The AfricanSurfer guide to disposing of your unwanted fishing trawler…

Mauritania? It’s that country full of sand dunes with no beer, right? Yip that’s what we thought too. But we’ve been very pleasantly surprised by this country that receives more coverage on Taliban threats to tourists than it’s real attractions, which have been some of the most interesting we’ve encountered on this trip.

It is surprising, as one enters the city limits of the northern Mauritanian town of Nouadhibou, to notice literally hundreds of shipwrecks lining the CALM side of the Cap Blanc peninsula. Seriously, hundreds…

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Turns out Nouadhibou is home to the largest ship graveyard in the world. Our Rough Guide lists the main cause as fishing boats “scuppered for fraudulent insurance claims”. Of course it’s obvious – what better place to dispose of an unwanted vessel than in a picturesque bay in the middle of the Sahara desert?

Further reading we found here describes how it all started in the 80′s with some pretty dismal management of the nationalisation of the Mauritanian fishing industry and the abandonment of numerous uneconomical vessels in the bay. These were then “joined by ships downgraded following fraudulent insurance claims or the misuse of government loans”. A harbourmaster notorious for accepting bribes to overlook the normally hefty decommissioning expenses also often finds his way into conversation around here.

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Nice parking Captain…!

But in the end, by whatever dubious means they ended up here, the result is a fairly spectacular shipwreck-fest. Walking along the shore alongside all these beasts of the sea is all a bit surreal and one starts to get the feeling you’re walking through a film set, as opposed to the economic capital of Mauritania: “this can’t be for real… surely?!!”.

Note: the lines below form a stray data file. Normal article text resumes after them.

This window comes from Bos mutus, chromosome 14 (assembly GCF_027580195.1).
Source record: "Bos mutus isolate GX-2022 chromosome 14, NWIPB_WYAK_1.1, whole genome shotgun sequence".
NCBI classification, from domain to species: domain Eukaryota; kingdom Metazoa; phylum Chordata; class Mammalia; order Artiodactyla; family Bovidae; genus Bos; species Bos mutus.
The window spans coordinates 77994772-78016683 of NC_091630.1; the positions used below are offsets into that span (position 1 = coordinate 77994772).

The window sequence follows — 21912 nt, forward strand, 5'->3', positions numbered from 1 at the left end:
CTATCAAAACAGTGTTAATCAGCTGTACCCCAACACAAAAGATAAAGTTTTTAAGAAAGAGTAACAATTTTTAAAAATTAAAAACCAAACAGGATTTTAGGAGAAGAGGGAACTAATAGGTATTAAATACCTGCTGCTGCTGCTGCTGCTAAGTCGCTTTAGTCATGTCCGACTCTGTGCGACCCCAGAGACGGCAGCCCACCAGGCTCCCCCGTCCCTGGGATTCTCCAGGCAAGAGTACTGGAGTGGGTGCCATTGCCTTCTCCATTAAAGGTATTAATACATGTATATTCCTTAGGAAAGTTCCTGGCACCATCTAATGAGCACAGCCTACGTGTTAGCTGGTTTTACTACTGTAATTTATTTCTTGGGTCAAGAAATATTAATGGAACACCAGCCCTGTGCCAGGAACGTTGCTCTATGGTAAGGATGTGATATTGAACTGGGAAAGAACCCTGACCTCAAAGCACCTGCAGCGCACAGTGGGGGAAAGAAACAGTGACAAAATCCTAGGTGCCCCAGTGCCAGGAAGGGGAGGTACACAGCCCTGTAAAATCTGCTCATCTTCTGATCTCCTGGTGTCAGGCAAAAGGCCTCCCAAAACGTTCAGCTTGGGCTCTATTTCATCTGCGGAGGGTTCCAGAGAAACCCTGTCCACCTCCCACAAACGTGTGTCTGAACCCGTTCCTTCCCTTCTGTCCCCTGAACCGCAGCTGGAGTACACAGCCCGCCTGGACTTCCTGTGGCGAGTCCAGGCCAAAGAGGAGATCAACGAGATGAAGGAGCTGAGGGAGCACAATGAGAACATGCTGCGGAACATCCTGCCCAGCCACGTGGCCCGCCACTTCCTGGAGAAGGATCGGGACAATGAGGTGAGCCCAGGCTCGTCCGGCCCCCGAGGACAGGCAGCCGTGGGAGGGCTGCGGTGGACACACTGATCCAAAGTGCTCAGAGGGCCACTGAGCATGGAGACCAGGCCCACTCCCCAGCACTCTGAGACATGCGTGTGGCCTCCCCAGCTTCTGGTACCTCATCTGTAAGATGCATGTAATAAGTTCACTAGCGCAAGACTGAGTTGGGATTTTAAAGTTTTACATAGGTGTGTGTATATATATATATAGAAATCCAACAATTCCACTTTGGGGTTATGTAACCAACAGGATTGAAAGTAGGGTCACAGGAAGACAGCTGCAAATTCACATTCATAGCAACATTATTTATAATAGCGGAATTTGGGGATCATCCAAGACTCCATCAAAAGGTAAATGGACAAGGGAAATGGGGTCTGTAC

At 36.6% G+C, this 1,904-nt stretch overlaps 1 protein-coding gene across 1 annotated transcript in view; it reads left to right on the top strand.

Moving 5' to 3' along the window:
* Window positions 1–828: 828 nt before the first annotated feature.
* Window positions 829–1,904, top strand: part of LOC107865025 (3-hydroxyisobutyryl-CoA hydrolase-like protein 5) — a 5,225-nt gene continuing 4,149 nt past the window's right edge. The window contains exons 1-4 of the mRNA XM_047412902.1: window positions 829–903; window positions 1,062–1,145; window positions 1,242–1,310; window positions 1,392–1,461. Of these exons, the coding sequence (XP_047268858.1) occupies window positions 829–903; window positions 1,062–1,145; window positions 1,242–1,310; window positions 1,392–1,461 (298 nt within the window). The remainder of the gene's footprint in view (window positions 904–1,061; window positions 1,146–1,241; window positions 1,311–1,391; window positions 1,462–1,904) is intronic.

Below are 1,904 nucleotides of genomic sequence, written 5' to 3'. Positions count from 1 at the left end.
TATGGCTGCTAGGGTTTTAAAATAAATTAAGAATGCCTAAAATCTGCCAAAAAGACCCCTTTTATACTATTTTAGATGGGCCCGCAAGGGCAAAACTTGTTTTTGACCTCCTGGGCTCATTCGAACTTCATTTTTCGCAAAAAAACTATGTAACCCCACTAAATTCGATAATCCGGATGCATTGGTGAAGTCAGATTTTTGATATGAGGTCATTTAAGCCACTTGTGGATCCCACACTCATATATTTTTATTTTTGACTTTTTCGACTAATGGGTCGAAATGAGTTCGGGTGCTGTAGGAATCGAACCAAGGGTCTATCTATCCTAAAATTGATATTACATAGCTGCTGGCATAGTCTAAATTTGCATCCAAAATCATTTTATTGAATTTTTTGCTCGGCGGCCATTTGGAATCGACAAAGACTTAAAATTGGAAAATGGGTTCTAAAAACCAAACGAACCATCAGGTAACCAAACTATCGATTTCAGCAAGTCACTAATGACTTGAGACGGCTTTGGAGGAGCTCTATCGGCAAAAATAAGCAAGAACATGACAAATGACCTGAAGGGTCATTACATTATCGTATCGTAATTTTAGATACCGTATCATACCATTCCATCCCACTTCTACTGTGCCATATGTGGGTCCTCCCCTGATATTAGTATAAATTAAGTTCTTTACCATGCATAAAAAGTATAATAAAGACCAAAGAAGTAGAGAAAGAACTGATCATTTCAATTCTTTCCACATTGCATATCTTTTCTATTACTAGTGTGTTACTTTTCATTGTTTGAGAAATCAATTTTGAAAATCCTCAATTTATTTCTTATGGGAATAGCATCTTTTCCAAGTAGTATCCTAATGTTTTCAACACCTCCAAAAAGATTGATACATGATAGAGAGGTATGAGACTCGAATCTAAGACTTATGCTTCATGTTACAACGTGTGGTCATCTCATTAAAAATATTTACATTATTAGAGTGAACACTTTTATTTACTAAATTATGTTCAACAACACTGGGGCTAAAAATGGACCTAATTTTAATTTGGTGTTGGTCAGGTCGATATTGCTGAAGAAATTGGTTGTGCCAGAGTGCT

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You keep expecting a director to step out… “and ACTION!”

A closer look at the wrecks and you’re soon whisked back to reality – in classic resourceful African style some local fishermen have used the wrecks to construct at intricate web of fishing nets to try make a living from the sea. Clearly too poor to afford boats, these artisans service their nets by pulling themselves between ships along designated roping… on pretty much anything they can find that will float. Yip, you’re still in West Africa!

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No boat or paddle? No problem for the shipwreck-fisherman of Nouadhibou…

It’s thus with mixed emotions that we read about a EUR340m EU-funded scheme to remove the wrecks over the next few years. Sure it’s a shipping hazard and probably not great for the environment. But like so many things we’ve found on our way up the continent from Cape Town – it’s all like nothing you will ever see anywhere else in the world.

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Oh…one for the surfers… another reason why we’re not keen for the EU to move the wrecks!

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Comments


2 Responses to “The AfricanSurfer guide to disposing of your unwanted fishing trawler…”


  1. 1 Lars Hop Oct 29th, 2012 at 12:35 pm

    About all these wreak, lying in Mauritania, and other beach in West Africa. I am ready fore take them away. Someone interesting fore answer. Lars

  2. 2 Lars Hop Oct 30th, 2012 at 7:08 pm

    About all these wreak, I am interesting. larshop@yahoo.com

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The original trip

March 2007: Tim, Lurks & Stone mission north from Cape Town up the west coast of Africa, in search of good waves and good times. Their vehicle: a trusty 1981 Landcruiser named Mzee Kobe (The Old Tortoise). Their final destination: London... finally arriving almost a year behind schedule in latter 2008!

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